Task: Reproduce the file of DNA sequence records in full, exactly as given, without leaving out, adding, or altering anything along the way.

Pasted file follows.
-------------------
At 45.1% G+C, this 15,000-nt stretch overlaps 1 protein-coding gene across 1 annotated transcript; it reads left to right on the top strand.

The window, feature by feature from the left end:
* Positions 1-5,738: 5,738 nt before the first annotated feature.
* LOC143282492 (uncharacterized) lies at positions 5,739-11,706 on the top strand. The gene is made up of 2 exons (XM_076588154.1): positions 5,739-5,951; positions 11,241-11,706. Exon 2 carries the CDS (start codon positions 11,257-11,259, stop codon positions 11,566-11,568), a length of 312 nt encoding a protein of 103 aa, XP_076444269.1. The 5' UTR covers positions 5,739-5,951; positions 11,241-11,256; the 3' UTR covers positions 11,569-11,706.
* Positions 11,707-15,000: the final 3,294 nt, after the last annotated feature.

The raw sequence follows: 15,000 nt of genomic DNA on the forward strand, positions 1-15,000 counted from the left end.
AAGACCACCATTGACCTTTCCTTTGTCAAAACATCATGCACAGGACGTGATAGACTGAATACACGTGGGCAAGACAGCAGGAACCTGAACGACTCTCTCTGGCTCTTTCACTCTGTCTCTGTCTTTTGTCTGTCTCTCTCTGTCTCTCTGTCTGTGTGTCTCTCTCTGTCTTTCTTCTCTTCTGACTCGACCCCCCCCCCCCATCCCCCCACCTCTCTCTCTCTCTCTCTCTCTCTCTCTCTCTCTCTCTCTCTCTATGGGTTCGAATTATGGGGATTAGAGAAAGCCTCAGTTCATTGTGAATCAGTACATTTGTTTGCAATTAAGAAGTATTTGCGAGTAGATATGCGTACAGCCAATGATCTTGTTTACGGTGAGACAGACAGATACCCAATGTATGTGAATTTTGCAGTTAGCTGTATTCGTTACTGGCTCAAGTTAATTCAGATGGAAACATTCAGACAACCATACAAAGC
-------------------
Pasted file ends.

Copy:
At 45.1% G+C, this 15,000-nt stretch overlaps 1 protein-coding gene across 1 annotated transcript; it reads left to right on the top strand.

The window, feature by feature from the left end:
* Positions 1-5,738: 5,738 nt before the first annotated feature.
* LOC143282492 (uncharacterized) lies at positions 5,739-11,706 on the top strand. The gene is made up of 2 exons (XM_076588154.1): positions 5,739-5,951; positions 11,241-11,706. Exon 2 carries the CDS (start codon positions 11,257-11,259, stop codon positions 11,566-11,568), a length of 312 nt encoding a protein of 103 aa, XP_076444269.1. The 5' UTR covers positions 5,739-5,951; positions 11,241-11,256; the 3' UTR covers positions 11,569-11,706.
* Positions 11,707-15,000: the final 3,294 nt, after the last annotated feature.

The raw sequence follows: 15,000 nt of genomic DNA on the forward strand, positions 1-15,000 counted from the left end.
AAGACCACCATTGACCTTTCCTTTGTCAAAACATCATGCACAGGACGTGATAGACTGAATACACGTGGGCAAGACAGCAGGAACCTGAACGACTCTCTCTGGCTCTTTCACTCTGTCTCTGTCTTTTGTCTGTCTCTCTCTGTCTCTCTGTCTGTGTGTCTCTCTCTGTCTTTCTTCTCTTCTGACTCGACCCCCCCCCCCCATCCCCCCACCTCTCTCTCTCTCTCTCTCTCTCTCTCTCTCTCTCTCTCTCTCTATGGGTTCGAATTATGGGGATTAGAGAAAGCCTCAGTTCATTGTGAATCAGTACATTTGTTTGCAATTAAGAAGTATTTGCGAGTAGATATGCGTACAGCCAATGATCTTGTTTACGGTGAGACAGACAGATACCCAATGTATGTGAATTTTGCAGTTAGCTGTATTCGTTACTGGCTCAAGTTAATTCAGATGGAAACATTCAGACAACCATACAAAGC